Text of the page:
In a recent article (CI No 3,257), Tom Welsh criticized a recent report by Ovum Association on Object Request Brokers. Now we give Ovum a chance to reply.
My findings on Object Request Brokers, recently published by Ovum, have proved intensely controversial, writes Ovum associate Rosemary Rock-Evans. But by focusing on the DCOM versus CORBA contest, the controversy has diverted attention from my conclusion that the real competition for ORBs comes, not from Microsoft, but from the likes of NCR and BEA. Their Distributed TP Monitors have, or are acquiring, object layers dealing with both CORBA and DCOM. They provide effectively the same services as ORBs, yet present the IS developer with a much simpler programming interface. In investigating middleware solutions I have always borne in mind the problems of the typical IS environment. Every organization has an extremely large base of technology in use, with legacy applications running on heterogeneous databases, operating systems and hardware. New development is rarely entirely new: often it provides a new perspective on a combination of existing applications and data.
The new application needs to locate, select and invoke portions of existing applications and exchange instructions and information with them, regardless of the platform they run on, the language they are written in, or the database they use. That is the challenge. It is a complex challenge, made more so by demands for security, robustness and high transaction throughput. Luckily, the challenge is more or less the same for any new development you do, suggesting that you might be able to re-use a generic solution. Middleware, in its various forms, provides such a solution more or less off-the-shelf. In obtaining and using middleware you effectively delegate the problem to a specialist: a business that makes its living out of solving these problems and has a laboratory full of software engineers to keep up with ever changing technologies. I have, over the past year and a half, evaluated five kinds of middleware: Database Connectivity products; DCE, and RPC-based products; Message Oriented Middleware (MOM); Distributed Transaction Processing Monitors (DTPMs); Object Request Brokers (ORBs). This has put me in a unique position to compare not only the products in one category, for example Object Request Brokers, but also to assess how entirely different approaches could solve the same problems. In the mainstream IS scenario, Object Request Brokers are not the only – or even the most obvious – choice of middleware. The typical ORB exposes its services to the developer through some 700 API calls. Distributed computing in a heterogeneous environment is, of course, a complex problem, so it is no surprise that it should require a complex solution. But it is a complexity that few mainstream IS shops are well prepared to deal with. Consequently, a middleware product which provided the requisite services but presented a much simpler interface to the developer should, by rights, prove a winner in the IS environment. Especially if it delivered high levels of throughput and robustness in the face of failures in the distributed environment. But does such a product exist? Surprisingly, it does – or I should say, they do. Having evaluated Distributed TP Monitors, I have found in NCR’s Top End and BEA’s Tuxedo two products which meet these requirements and I believe they should prove winners in the mainstream IS environment. So am I saying that Distributed TP Monitors and ORBs are somehow equivalent? This is certainly not an obvious insight – nor a fashionable one. But if you line up the needs of the IS environment against the services provided by ORBs and DTPMs, as I have done in my most recent evaluation work, you will find DTPMs are better middleware than ORBs. Their traditional strength is in assuring transaction integrity and throughput, and they have long been able to do so in a distributed environment. With NCR and BEA layering object services and interface description languages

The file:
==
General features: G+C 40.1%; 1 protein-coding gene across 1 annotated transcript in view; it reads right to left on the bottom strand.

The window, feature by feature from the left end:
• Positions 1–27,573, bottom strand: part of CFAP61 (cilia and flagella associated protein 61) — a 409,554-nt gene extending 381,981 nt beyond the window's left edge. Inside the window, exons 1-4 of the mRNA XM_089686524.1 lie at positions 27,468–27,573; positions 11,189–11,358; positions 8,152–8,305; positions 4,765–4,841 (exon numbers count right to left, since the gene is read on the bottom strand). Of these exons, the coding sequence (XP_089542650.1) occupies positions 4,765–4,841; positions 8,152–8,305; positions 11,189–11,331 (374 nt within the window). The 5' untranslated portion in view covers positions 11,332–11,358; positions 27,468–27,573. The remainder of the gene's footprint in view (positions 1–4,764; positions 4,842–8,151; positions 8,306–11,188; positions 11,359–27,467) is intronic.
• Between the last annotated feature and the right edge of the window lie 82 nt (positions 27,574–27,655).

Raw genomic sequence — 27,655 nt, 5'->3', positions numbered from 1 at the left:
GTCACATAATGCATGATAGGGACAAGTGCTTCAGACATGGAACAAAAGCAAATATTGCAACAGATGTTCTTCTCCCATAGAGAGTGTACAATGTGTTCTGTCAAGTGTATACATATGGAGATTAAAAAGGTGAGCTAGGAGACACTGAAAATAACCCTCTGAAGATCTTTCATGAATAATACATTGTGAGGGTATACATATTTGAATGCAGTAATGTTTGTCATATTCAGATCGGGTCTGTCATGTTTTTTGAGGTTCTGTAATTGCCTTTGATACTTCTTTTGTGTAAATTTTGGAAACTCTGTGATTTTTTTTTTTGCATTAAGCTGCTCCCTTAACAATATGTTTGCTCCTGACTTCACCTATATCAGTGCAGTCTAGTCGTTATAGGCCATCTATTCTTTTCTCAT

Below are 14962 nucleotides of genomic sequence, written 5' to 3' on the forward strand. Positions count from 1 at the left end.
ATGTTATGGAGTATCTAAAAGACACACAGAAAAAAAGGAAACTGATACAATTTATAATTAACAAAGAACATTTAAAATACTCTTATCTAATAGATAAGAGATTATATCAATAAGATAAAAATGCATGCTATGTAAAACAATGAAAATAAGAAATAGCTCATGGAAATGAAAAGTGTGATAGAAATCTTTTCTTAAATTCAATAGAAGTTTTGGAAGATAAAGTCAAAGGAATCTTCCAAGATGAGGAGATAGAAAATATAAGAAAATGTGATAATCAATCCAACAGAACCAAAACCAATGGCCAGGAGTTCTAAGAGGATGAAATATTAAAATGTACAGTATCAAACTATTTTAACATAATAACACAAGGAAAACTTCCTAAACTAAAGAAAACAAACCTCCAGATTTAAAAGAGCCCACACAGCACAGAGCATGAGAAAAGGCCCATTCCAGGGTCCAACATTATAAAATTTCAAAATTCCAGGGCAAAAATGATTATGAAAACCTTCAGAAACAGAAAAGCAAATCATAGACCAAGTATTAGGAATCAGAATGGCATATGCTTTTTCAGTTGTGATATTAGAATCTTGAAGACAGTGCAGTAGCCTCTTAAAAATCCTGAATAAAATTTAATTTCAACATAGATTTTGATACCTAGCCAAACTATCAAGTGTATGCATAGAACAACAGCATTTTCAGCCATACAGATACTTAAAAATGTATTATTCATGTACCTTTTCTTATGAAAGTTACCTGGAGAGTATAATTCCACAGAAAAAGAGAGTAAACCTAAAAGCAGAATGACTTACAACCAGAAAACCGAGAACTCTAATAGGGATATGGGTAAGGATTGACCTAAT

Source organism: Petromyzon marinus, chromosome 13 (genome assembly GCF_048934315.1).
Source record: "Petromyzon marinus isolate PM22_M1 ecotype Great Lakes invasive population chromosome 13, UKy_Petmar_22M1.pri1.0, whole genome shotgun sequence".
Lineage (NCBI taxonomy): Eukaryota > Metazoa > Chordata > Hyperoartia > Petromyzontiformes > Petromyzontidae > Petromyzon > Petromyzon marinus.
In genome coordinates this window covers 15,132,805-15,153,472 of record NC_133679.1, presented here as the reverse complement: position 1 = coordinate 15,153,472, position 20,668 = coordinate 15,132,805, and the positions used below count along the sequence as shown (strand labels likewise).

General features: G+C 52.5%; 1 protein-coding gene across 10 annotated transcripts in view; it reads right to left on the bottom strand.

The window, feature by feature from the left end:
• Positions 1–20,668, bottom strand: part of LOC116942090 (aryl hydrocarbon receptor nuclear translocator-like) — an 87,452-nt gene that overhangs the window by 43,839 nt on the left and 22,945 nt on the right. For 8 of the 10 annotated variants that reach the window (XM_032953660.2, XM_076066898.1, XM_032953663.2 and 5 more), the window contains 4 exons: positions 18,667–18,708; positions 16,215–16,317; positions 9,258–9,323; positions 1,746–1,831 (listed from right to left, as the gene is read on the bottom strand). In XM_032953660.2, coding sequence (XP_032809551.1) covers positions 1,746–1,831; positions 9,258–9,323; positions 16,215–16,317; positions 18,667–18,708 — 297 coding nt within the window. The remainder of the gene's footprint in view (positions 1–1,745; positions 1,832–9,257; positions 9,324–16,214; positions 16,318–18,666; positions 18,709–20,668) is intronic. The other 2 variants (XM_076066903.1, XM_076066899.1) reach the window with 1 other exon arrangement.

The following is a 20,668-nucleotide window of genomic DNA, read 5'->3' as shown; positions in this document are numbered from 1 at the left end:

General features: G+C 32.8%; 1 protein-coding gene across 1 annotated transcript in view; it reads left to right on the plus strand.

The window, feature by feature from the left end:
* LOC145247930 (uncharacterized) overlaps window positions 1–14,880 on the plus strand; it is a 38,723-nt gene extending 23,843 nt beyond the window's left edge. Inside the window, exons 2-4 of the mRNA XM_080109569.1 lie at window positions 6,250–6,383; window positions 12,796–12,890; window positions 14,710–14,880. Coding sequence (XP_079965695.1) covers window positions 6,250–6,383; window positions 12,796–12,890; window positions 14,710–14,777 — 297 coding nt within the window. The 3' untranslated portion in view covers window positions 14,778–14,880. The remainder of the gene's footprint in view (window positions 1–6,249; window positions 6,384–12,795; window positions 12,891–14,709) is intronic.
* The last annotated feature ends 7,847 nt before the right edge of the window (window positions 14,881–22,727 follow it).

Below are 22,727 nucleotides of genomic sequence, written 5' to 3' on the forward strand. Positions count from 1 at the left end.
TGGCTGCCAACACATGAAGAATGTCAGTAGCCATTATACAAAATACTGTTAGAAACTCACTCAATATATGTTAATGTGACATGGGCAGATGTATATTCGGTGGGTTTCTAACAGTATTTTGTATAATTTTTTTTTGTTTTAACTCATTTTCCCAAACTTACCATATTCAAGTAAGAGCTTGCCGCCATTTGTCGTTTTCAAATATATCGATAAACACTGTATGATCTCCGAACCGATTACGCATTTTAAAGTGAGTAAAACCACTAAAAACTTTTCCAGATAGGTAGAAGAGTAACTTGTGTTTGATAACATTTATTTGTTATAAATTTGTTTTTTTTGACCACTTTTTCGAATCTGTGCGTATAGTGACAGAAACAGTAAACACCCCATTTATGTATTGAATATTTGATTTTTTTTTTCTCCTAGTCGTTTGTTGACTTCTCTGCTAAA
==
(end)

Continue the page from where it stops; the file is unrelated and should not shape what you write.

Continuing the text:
on top of their DTPMs, they have an infrastructure which supports the interworking of procedural applications with object technology, including CORBA, Java Beans, and DCOM. This leaves developers free to choose the most appropriate paradigm for the job in hand, and makes DTPMs better ORBs than ORBs. So what about DCOM? In many companies, with no middleware strategy in place, meeting the connectivity challenge falls to the programmer. Microsoft has a long-standing and highly successful marketing and education programme, targeting programmers. And with DCOM embedded in NT, it is both ubiquitous and free to any programmer in an NT environment. With programmers keen to experiment, DCOM will be adopted by many companies, not as a matter of strategy, but by default.
Even if you do have an alternative strategy, given Microsoft’s dominance on the desktop, you will almost certainly have to deal with DCOM as yet another component in your heterogeneous environment. This means you have to understand thoroughly what DCOM is and what it might become. Our evaluation is that Object Request Brokers combines analysis of Microsoft’s middleware strategy, with a detailed evaluation of DCOM as it exists today. DCOM looks promising but is as yet highly unstable as a middleware foundation. Nevertheless, the proponents of CORBA have no cause for complacency. IS strategists and middleware vendors alike must prepare for interworking with DCOM as an unavoidable component of the heterogeneous, distributed environment. In the ORB world Iona has got the message and offers a commendable solution. But NCR and BEA, deliberate outsiders to the CORBA vs. DCOM wars, will have the solutions most attractive to mainstream IS.